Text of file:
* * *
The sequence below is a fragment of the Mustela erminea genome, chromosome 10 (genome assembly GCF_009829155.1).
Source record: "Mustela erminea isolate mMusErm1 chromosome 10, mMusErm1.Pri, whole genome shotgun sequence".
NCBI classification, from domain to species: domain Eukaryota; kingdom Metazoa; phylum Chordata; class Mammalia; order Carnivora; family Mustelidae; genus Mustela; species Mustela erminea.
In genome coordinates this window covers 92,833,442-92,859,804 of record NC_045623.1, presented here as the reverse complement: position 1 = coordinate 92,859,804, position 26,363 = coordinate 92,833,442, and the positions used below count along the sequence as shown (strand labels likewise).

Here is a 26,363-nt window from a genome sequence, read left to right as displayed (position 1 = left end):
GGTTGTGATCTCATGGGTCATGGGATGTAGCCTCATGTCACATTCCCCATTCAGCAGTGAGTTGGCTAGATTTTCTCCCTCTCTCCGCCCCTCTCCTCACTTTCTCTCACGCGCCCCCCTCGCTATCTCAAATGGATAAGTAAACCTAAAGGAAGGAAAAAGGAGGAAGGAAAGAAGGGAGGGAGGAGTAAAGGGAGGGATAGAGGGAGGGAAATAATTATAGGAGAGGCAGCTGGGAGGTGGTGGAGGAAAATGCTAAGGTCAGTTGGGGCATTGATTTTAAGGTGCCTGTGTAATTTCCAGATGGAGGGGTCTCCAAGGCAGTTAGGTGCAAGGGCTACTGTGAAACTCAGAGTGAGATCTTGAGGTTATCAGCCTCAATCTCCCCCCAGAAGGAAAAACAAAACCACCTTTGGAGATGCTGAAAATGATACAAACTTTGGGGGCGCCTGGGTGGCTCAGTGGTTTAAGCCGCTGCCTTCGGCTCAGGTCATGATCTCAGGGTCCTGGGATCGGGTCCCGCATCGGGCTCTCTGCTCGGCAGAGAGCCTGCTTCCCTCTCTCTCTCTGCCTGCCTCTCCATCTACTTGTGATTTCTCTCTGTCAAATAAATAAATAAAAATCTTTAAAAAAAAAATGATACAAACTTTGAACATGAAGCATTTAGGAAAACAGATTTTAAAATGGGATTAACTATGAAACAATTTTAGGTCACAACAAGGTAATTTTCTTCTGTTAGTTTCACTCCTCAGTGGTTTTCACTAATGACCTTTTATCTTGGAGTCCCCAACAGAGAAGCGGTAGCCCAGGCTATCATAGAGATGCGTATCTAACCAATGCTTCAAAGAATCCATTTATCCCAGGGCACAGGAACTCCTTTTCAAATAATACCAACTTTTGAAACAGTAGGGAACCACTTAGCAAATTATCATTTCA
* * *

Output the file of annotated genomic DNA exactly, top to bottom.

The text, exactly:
The sequence below is a fragment of the Mustela erminea genome, chromosome 10 (genome assembly GCF_009829155.1).
Source record: "Mustela erminea isolate mMusErm1 chromosome 10, mMusErm1.Pri, whole genome shotgun sequence".
NCBI classification, from domain to species: domain Eukaryota; kingdom Metazoa; phylum Chordata; class Mammalia; order Carnivora; family Mustelidae; genus Mustela; species Mustela erminea.
In genome coordinates this window covers 92,833,442-92,859,804 of record NC_045623.1, presented here as the reverse complement: position 1 = coordinate 92,859,804, position 26,363 = coordinate 92,833,442, and the positions used below count along the sequence as shown (strand labels likewise).

Here is a 26,363-nt window from a genome sequence, read left to right as displayed (position 1 = left end):
GGTTGTGATCTCATGGGTCATGGGATGTAGCCTCATGTCACATTCCCCATTCAGCAGTGAGTTGGCTAGATTTTCTCCCTCTCTCCGCCCCTCTCCTCACTTTCTCTCACGCGCCCCCCTCGCTATCTCAAATGGATAAGTAAACCTAAAGGAAGGAAAAAGGAGGAAGGAAAGAAGGGAGGGAGGAGTAAAGGGAGGGATAGAGGGAGGGAAATAATTATAGGAGAGGCAGCTGGGAGGTGGTGGAGGAAAATGCTAAGGTCAGTTGGGGCATTGATTTTAAGGTGCCTGTGTAATTTCCAGATGGAGGGGTCTCCAAGGCAGTTAGGTGCAAGGGCTACTGTGAAACTCAGAGTGAGATCTTGAGGTTATCAGCCTCAATCTCCCCCCAGAAGGAAAAACAAAACCACCTTTGGAGATGCTGAAAATGATACAAACTTTGGGGGCGCCTGGGTGGCTCAGTGGTTTAAGCCGCTGCCTTCGGCTCAGGTCATGATCTCAGGGTCCTGGGATCGGGTCCCGCATCGGGCTCTCTGCTCGGCAGAGAGCCTGCTTCCCTCTCTCTCTCTGCCTGCCTCTCCATCTACTTGTGATTTCTCTCTGTCAAATAAATAAATAAAAATCTTTAAAAAAAAAATGATACAAACTTTGAACATGAAGCATTTAGGAAAACAGATTTTAAAATGGGATTAACTATGAAACAATTTTAGGTCACAACAAGGTAATTTTCTTCTGTTAGTTTCACTCCTCAGTGGTTTTCACTAATGACCTTTTATCTTGGAGTCCCCAACAGAGAAGCGGTAGCCCAGGCTATCATAGAGATGCGTATCTAACCAATGCTTCAAAGAATCCATTTATCCCAGGGCACAGGAACTCCTTTTCAAATAATACCAACTTTTGAAACAGTAGGGAACCACTTAGCAAATTATCATTTCA